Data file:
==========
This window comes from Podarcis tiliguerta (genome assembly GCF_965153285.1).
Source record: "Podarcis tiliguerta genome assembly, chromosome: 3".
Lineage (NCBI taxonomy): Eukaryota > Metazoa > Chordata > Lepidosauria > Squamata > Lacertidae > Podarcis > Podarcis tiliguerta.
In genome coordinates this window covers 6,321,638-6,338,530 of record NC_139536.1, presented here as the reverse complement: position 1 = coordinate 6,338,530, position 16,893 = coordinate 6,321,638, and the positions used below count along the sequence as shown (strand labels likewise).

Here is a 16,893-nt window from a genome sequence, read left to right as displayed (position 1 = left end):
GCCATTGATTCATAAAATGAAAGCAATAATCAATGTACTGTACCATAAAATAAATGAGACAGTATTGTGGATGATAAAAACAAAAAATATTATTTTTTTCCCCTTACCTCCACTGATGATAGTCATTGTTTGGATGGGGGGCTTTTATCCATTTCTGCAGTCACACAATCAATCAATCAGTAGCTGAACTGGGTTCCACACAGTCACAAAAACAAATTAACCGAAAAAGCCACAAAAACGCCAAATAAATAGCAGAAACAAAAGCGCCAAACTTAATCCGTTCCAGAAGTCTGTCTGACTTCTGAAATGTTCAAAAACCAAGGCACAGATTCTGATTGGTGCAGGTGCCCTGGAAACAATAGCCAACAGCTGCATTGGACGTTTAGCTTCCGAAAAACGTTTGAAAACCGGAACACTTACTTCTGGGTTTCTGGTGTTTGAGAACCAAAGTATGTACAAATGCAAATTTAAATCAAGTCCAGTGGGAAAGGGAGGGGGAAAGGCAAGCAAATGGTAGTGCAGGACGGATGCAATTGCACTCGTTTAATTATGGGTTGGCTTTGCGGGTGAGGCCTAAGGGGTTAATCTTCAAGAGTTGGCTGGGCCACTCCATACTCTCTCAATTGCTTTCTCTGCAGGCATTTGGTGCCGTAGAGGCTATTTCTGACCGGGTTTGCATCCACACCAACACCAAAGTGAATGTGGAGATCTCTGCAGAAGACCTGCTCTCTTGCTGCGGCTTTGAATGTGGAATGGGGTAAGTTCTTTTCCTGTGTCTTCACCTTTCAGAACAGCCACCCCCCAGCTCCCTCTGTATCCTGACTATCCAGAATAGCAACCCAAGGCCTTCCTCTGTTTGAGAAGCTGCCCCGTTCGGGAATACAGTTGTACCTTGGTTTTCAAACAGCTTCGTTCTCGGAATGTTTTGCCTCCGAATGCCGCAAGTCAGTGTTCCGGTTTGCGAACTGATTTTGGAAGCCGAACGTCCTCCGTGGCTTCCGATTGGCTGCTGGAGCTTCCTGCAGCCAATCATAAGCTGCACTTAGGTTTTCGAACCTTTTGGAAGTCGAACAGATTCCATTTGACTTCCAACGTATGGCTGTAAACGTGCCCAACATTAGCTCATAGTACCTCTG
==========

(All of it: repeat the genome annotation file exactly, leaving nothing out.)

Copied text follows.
This window comes from Podarcis tiliguerta (genome assembly GCF_965153285.1).
Source record: "Podarcis tiliguerta genome assembly, chromosome: 3".
Lineage (NCBI taxonomy): Eukaryota > Metazoa > Chordata > Lepidosauria > Squamata > Lacertidae > Podarcis > Podarcis tiliguerta.
In genome coordinates this window covers 6,321,638-6,338,530 of record NC_139536.1, presented here as the reverse complement: position 1 = coordinate 6,338,530, position 16,893 = coordinate 6,321,638, and the positions used below count along the sequence as shown (strand labels likewise).

Here is a 16,893-nt window from a genome sequence, read left to right as displayed (position 1 = left end):
GCCATTGATTCATAAAATGAAAGCAATAATCAATGTACTGTACCATAAAATAAATGAGACAGTATTGTGGATGATAAAAACAAAAAATATTATTTTTTTCCCCTTACCTCCACTGATGATAGTCATTGTTTGGATGGGGGGCTTTTATCCATTTCTGCAGTCACACAATCAATCAATCAGTAGCTGAACTGGGTTCCACACAGTCACAAAAACAAATTAACCGAAAAAGCCACAAAAACGCCAAATAAATAGCAGAAACAAAAGCGCCAAACTTAATCCGTTCCAGAAGTCTGTCTGACTTCTGAAATGTTCAAAAACCAAGGCACAGATTCTGATTGGTGCAGGTGCCCTGGAAACAATAGCCAACAGCTGCATTGGACGTTTAGCTTCCGAAAAACGTTTGAAAACCGGAACACTTACTTCTGGGTTTCTGGTGTTTGAGAACCAAAGTATGTACAAATGCAAATTTAAATCAAGTCCAGTGGGAAAGGGAGGGGGAAAGGCAAGCAAATGGTAGTGCAGGACGGATGCAATTGCACTCGTTTAATTATGGGTTGGCTTTGCGGGTGAGGCCTAAGGGGTTAATCTTCAAGAGTTGGCTGGGCCACTCCATACTCTCTCAATTGCTTTCTCTGCAGGCATTTGGTGCCGTAGAGGCTATTTCTGACCGGGTTTGCATCCACACCAACACCAAAGTGAATGTGGAGATCTCTGCAGAAGACCTGCTCTCTTGCTGCGGCTTTGAATGTGGAATGGGGTAAGTTCTTTTCCTGTGTCTTCACCTTTCAGAACAGCCACCCCCCAGCTCCCTCTGTATCCTGACTATCCAGAATAGCAACCCAAGGCCTTCCTCTGTTTGAGAAGCTGCCCCGTTCGGGAATACAGTTGTACCTTGGTTTTCAAACAGCTTCGTTCTCGGAATGTTTTGCCTCCGAATGCCGCAAGTCAGTGTTCCGGTTTGCGAACTGATTTTGGAAGCCGAACGTCCTCCGTGGCTTCCGATTGGCTGCTGGAGCTTCCTGCAGCCAATCATAAGCTGCACTTAGGTTTTCGAACCTTTTGGAAGTCGAACAGATTCCATTTGACTTCCAACGTATGGCTGTAAACGTGCCCAACATTAGCTCATAGTACCTCTG